Taken at the Just like Heaven festival in Pasadena. The lineup was targeted with surgical grade precision accuracy towards my late teenage, early Twenties self. The front man of The Hives at one point even joked, “Hello, welcome to 2005!” I don’t really listen to most of those bands today, but it was still just as fun anyhow. Hard not to be when you’re outside with a cold one in hand, singing and dancing along with people you love. Was really thrilled the festival was only one day. The organizers must realize we’re all in our Thirties now, and that hangovers are a whole new animal past a certain age.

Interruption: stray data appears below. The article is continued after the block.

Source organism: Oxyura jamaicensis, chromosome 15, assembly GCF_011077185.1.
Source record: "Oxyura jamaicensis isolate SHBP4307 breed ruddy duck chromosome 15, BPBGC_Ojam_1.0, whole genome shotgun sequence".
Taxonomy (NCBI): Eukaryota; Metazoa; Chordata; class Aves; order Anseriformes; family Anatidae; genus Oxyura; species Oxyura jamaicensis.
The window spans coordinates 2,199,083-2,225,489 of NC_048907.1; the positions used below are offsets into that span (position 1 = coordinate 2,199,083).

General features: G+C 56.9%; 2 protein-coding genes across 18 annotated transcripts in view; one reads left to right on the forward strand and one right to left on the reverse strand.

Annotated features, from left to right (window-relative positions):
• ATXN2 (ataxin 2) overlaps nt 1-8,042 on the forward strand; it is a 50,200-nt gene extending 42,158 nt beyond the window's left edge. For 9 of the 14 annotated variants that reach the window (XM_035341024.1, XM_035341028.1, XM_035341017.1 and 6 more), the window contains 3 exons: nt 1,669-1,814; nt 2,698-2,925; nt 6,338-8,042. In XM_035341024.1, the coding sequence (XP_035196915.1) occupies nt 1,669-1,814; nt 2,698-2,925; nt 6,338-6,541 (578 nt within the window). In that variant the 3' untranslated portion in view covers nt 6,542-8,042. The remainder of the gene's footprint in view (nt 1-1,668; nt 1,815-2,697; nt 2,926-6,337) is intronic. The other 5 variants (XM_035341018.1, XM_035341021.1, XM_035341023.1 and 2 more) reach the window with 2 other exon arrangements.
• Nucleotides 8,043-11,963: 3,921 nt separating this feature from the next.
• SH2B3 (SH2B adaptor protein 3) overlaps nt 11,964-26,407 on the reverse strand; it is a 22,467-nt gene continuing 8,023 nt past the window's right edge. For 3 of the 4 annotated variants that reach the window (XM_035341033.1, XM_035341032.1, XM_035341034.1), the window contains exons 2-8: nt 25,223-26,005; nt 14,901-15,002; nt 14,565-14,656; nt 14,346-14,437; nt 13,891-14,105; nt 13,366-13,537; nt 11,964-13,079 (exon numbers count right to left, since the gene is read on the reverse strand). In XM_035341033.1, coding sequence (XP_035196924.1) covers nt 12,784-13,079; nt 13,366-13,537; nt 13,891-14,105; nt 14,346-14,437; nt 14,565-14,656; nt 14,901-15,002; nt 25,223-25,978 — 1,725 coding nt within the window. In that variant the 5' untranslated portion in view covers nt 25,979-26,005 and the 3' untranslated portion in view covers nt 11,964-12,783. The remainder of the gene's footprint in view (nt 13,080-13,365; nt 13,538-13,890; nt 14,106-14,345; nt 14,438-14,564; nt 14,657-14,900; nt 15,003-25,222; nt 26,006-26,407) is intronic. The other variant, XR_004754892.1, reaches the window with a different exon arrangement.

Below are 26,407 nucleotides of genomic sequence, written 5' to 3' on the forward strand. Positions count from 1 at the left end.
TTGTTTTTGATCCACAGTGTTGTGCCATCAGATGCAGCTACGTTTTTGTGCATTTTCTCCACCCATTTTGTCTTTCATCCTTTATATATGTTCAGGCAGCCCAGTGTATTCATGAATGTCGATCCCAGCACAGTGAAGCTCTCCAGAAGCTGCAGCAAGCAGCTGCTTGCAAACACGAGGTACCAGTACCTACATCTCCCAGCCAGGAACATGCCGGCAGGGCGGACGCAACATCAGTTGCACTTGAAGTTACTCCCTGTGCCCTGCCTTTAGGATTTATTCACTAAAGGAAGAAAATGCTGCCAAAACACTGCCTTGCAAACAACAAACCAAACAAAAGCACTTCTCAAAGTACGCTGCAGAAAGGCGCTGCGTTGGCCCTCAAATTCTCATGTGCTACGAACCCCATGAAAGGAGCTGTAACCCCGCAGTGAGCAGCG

I challenged myself to walk 75 miles in April. I’ve always felt good when in motion and ideas seem to come more naturally too. So I set out to make it a priority. At an average of about 3 miles a day, it seemed I was on track to shatter my goal of 75 miles. But the sudden passing of Alexis’ mom and the responsibilities that followed took complete precedence over anything else.
Skipped a lot of days for good reason, but I still managed to carve out the 75 in the end. Probably the most I’ve ever walked in a month, but this challenge was always more mental than physical. I think the discipline of having to do something everyday, even when you might not want to, strengthens the mind more than the body. In the end, I have a new personal record, a harvest of ideas, and lastly, a pretty funny exchange with a friend.